"No cause for concern" with rabbits that have tumors

"No cause for concern" with rabbits that have tumors

Amarillo, TX -  Some locals are scratching their heads after seeing unfamiliar-looking creatures in our area.

Multiple viewers have reached out to us with photos and videos of what appear to be rabbits with tumors. We now know more about these growths.

Here's what they look like....
Viewer Jason Nausch is one of many who has seen these rabbits in the Amarillo area. But what exactly are these tumors on the animals?
It's called rabbit Papilloma virus...also known as the "Frankenstein rabbit" virus.

With all the rain we've received lately, bugs are thriving and the disease is carried through these insects.

"It's a virus that cottontails have that are spread by biting arthropods or insects--mosquitoes, kissing bugs down south where they have the kissing bugs that'll actually attack animals," says Veterinarian Merten Pearson. "Ticks are what actually spread the virus. It's a normal virus not an unusual or weird thing."

"I saw the rabbit a little bit closer and so I decided to shoot the rabbit to see what it was and that's when I found out what it was," says Nausch.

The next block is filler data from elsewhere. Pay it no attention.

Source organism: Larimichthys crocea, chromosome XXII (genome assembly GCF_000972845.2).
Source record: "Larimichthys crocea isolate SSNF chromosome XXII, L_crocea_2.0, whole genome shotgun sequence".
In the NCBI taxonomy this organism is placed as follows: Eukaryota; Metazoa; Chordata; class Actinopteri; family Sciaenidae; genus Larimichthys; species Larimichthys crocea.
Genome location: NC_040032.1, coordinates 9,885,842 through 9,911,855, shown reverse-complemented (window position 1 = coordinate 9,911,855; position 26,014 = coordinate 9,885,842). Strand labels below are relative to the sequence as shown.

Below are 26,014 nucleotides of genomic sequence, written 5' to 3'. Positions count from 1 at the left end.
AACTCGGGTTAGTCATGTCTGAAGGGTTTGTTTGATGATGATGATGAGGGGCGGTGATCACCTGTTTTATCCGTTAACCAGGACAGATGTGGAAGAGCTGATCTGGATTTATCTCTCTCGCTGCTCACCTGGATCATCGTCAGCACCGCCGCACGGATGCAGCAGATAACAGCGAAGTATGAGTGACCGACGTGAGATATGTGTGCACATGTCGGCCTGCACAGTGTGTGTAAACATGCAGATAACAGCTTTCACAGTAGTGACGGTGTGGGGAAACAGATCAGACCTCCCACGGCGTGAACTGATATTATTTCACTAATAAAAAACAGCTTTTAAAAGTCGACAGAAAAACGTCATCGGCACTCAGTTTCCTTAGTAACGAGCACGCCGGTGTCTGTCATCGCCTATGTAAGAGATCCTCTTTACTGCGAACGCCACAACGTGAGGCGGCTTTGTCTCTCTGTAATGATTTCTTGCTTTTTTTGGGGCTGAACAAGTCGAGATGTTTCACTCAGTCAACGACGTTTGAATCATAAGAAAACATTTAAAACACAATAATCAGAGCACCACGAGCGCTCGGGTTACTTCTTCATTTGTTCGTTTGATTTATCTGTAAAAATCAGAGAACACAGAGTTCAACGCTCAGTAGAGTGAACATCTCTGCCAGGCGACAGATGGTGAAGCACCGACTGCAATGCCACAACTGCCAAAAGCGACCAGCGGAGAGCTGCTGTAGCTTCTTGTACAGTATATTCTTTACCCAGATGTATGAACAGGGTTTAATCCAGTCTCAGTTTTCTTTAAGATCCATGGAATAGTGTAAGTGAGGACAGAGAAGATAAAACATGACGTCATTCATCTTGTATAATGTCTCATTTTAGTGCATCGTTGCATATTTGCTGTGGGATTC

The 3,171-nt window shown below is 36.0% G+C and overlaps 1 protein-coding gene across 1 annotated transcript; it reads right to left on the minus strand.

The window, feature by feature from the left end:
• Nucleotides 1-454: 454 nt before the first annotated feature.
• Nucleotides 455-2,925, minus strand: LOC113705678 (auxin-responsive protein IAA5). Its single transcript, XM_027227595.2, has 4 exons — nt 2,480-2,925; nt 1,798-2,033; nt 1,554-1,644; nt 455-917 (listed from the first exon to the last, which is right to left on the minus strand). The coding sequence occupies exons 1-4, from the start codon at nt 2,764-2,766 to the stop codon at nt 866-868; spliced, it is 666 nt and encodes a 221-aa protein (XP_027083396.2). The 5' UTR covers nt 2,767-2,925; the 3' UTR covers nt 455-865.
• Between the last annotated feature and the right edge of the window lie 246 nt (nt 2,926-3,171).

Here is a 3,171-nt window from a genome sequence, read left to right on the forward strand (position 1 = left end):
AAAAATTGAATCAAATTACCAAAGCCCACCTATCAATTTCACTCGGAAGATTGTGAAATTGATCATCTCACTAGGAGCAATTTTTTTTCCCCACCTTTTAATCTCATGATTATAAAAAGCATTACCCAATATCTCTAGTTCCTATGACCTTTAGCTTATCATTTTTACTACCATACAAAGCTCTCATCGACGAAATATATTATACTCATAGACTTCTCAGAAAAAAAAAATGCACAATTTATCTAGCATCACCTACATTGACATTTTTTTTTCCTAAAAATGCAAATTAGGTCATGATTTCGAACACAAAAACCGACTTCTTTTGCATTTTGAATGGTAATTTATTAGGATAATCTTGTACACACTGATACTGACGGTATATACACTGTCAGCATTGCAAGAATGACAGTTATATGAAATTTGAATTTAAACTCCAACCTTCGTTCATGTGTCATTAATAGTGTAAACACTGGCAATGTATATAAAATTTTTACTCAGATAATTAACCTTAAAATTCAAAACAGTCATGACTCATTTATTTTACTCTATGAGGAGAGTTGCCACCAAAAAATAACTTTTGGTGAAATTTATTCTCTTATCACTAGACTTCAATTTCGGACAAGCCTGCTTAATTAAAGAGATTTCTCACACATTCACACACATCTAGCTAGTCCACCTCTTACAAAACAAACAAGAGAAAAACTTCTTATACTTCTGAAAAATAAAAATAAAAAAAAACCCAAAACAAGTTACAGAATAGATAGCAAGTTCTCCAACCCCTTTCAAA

Hunters are suggested not to consume the meat of these rabbits. Pearson tells us it is of no threat to rabbit populations in the Texas panhandle.

It can, however kill some of the rabbits it takes over.
"It can. Because they can get these growths around their mouth and it can grow to the point where they can't eat and so they do starve," says Pearson.

Many of us have heard of the "jackelope" and rumor has it, this condition is where it stemmed from.

"The Frankenstein rabbit and they've got horns around their mouth...come to find out that's where the jackelope generated from. They have growths all over their bodies. They're covered with fleas and ticks really bad," says Nausch.

"It causes these horny growths. They actually think this is the cause of the legend of the jackelope cause they'll get horns up...horny little growths up off the back of their head," says Pearson.

While and odd thing to look at, the virus has not been known to be passed to humans.

If you have a domesticated pet rabbit, Pearson suggests keeping them indoors during the summer...as they too are prone to the virus.